Priests too deferential in the past
that the church has survived for more than 2,000 years. It is obvious that the faith of Catholics does not depend upon how good or bad some bishop or priest is.
Christ himself was not able to pick 12 perfectly good people. Judas betrayed him and Peter denied him three times. Catholics should not be so surprised that we have not been successful in choosing only good and holy priests and bishops.
In the local church there has been the tendency to place priests and bishops on pedestals as if they were incredible and stainless supernatural creatures. Priests and bishops have the same faults and qualities as a cross-section of any other sector – lawyers, doctors, carpenters, teachers.
Most priests are good people who have studied extra years and who work seriously to serve God and the church. For most, serving the church means serving the people in the community.
What needs to happen at this point is for priests and laypeople to explore together how all of this could have happened and to change the structures that allowed it. It also means that both groups should be allowed to participate in the process of reorganizing the way diocesan finances are handled.
The majority of people in Cape Breton are Catholic so it is very important that the church function in a healthy and effective way. According the Second Vatican Council, the church has this double focus – bringing people closer to God, and continually reforming and renewing society. There are many problems in Cape Breton and it is part of the church mission to solve them either directly or indirectly.
Biofuel has become the new buzzword in Nova Scotia energy production. Proponents proclaim it to be environmentally neutral, sustainable and cost-effective.
In fact, David Wheeler of Dalhousie University recommended to the government late last year that biofuel become a key component in future power production in the province.
Supporters say wood that is now viewed as waste – treetops, stumps, branches and species like alder and willow – will be harvested and burned in power plants. Harvesters will make money; power companies will save on oil imports; everybody wins.
Not so fast. This harvesting sounds suspiciously like clear-cutting gone wild. Under current forestry practices, the so-called waste branches and treetops, now left behind, providing some nutrients for the forest that has been clear-cut. If biomass harvesting means cleaning out the sweepings and leaving not even minimal cover, the wildlife which now struggles to hang on in our ever-decreasing forests will face even greater stress.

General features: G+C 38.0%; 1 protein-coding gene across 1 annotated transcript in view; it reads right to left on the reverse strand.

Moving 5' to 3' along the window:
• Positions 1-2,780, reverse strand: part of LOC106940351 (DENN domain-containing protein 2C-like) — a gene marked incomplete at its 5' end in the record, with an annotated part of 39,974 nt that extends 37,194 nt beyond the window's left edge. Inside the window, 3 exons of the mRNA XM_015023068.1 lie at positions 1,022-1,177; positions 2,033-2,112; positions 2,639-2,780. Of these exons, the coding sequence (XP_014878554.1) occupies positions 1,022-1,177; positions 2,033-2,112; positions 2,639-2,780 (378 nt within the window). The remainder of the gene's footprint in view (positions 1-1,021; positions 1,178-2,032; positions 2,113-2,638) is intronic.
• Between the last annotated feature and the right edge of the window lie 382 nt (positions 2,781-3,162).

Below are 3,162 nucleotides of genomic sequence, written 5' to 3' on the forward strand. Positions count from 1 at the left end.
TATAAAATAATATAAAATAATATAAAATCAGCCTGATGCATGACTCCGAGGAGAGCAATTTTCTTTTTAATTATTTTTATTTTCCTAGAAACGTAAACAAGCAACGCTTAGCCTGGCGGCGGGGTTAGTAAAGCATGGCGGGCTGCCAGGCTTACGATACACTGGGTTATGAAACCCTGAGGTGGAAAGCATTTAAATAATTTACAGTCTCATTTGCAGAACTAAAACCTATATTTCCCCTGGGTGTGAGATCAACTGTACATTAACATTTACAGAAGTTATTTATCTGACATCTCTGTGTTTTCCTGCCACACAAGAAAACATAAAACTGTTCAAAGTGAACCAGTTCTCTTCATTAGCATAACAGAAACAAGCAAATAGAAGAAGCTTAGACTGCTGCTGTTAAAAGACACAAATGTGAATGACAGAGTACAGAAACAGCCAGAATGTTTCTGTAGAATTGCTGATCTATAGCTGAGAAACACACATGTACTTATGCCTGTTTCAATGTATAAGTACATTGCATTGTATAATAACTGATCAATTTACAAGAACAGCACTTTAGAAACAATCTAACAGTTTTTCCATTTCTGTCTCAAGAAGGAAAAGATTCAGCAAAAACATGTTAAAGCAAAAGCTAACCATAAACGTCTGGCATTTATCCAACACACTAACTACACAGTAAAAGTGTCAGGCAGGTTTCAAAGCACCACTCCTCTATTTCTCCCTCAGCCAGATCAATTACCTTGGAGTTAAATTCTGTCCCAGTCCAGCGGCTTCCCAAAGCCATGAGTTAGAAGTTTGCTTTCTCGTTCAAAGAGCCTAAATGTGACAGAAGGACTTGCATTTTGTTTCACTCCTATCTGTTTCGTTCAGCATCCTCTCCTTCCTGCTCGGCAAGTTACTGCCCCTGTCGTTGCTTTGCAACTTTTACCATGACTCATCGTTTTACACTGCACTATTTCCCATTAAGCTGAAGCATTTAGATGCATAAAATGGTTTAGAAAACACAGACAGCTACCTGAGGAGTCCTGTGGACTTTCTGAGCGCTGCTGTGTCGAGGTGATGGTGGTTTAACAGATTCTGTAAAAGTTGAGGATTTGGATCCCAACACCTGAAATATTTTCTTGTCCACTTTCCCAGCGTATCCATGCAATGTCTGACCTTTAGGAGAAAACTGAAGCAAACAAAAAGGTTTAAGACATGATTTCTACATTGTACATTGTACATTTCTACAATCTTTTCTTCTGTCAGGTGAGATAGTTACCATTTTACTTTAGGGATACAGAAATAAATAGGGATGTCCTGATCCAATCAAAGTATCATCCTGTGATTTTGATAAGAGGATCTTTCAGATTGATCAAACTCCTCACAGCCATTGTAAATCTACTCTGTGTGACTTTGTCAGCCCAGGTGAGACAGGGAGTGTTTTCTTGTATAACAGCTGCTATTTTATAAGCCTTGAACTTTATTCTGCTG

Most current sites that have been clear-cut are hidden from the view of those driving on the main roads. Nova Scotians, however, will become upset when now and again they get a glimpse of the land from the air or when a particularly egregious clearcutting site is publicized.
Last fall, Jamie Simpson, a forester with the Ecology Action Centre, brought attention to a clearcut in Upper Musquodoboit. He had been alerted by local residents and by hunters who were shocked at the aftermath left by Northern Pulp Company.
In a move very similar to the actions of the Nova Scotia Barristers’ Society charge against Mayor John I have seen pictures and articles on the front page of the Cape Breton Post that have tugged at my heartstings about people suffering and dying in Haiti. The Feb. 5 picture of the dead dog, apparently left to freeze to death, broke my heart in a thousand pieces.
I am not insensitive to human suffering. But humans can ask for help. Even in the most extreme circumstances, humans understand what is happening to them even if they may not understand why.
That poor dog died in confusion, not knowing what was happening or why, and having no expectation of rescue. Morgan, the Registered Professional Foresters Association of Nova Scotia accused Simpson of breaking the foresters’ code of ethics and said he had brought foresters into disrepute. The association did not refute Simpson’s claim against the clear-cutting but simply said he should have shut up about it.
Another issue is whether the forests can sustain the intense harvesting that electricity generating stations would require. Those people who support using biomass for energy production say it will be done in such a way as to protect the viability of the province’s forests. But how can the forests power our generating stations without being stripping bare?
The people of the province would best keep a skeptical eye on this issue as it develops in the next few years.
To see the eventual result of overharvesting of forests in countries with a somewhat comparable climate and geology, look to the west of Ireland and the moors of England. They once were covered in forest but hundreds of years of overcutting have left heath and grasslands.
With our modern technology, we will not need centuries to strip our forests.